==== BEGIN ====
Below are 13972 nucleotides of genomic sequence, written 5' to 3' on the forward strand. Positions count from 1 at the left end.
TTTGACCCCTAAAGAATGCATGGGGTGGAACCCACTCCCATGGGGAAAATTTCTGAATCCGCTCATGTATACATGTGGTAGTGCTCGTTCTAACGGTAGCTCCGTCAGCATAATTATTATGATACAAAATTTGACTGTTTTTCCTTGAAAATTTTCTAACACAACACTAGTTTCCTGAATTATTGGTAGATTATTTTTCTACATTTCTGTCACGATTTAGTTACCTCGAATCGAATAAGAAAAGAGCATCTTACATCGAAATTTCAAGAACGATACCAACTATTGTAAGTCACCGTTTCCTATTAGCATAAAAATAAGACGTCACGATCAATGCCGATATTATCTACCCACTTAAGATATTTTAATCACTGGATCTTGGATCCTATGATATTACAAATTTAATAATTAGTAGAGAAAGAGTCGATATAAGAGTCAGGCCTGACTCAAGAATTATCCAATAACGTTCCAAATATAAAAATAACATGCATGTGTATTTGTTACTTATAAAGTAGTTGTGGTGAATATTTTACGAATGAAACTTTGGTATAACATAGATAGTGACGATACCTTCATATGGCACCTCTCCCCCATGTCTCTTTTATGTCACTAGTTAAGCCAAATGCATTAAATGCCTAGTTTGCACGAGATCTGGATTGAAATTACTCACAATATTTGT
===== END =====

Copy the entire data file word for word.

Below are 13972 nucleotides of genomic sequence, written 5' to 3' on the forward strand. Positions count from 1 at the left end.
TTTGACCCCTAAAGAATGCATGGGGTGGAACCCACTCCCATGGGGAAAATTTCTGAATCCGCTCATGTATACATGTGGTAGTGCTCGTTCTAACGGTAGCTCCGTCAGCATAATTATTATGATACAAAATTTGACTGTTTTTCCTTGAAAATTTTCTAACACAACACTAGTTTCCTGAATTATTGGTAGATTATTTTTCTACATTTCTGTCACGATTTAGTTACCTCGAATCGAATAAGAAAAGAGCATCTTACATCGAAATTTCAAGAACGATACCAACTATTGTAAGTCACCGTTTCCTATTAGCATAAAAATAAGACGTCACGATCAATGCCGATATTATCTACCCACTTAAGATATTTTAATCACTGGATCTTGGATCCTATGATATTACAAATTTAATAATTAGTAGAGAAAGAGTCGATATAAGAGTCAGGCCTGACTCAAGAATTATCCAATAACGTTCCAAATATAAAAATAACATGCATGTGTATTTGTTACTTATAAAGTAGTTGTGGTGAATATTTTACGAATGAAACTTTGGTATAACATAGATAGTGACGATACCTTCATATGGCACCTCTCCCCCATGTCTCTTTTATGTCACTAGTTAAGCCAAATGCATTAAATGCCTAGTTTGCACGAGATCTGGATTGAAATTACTCACAATATTTGT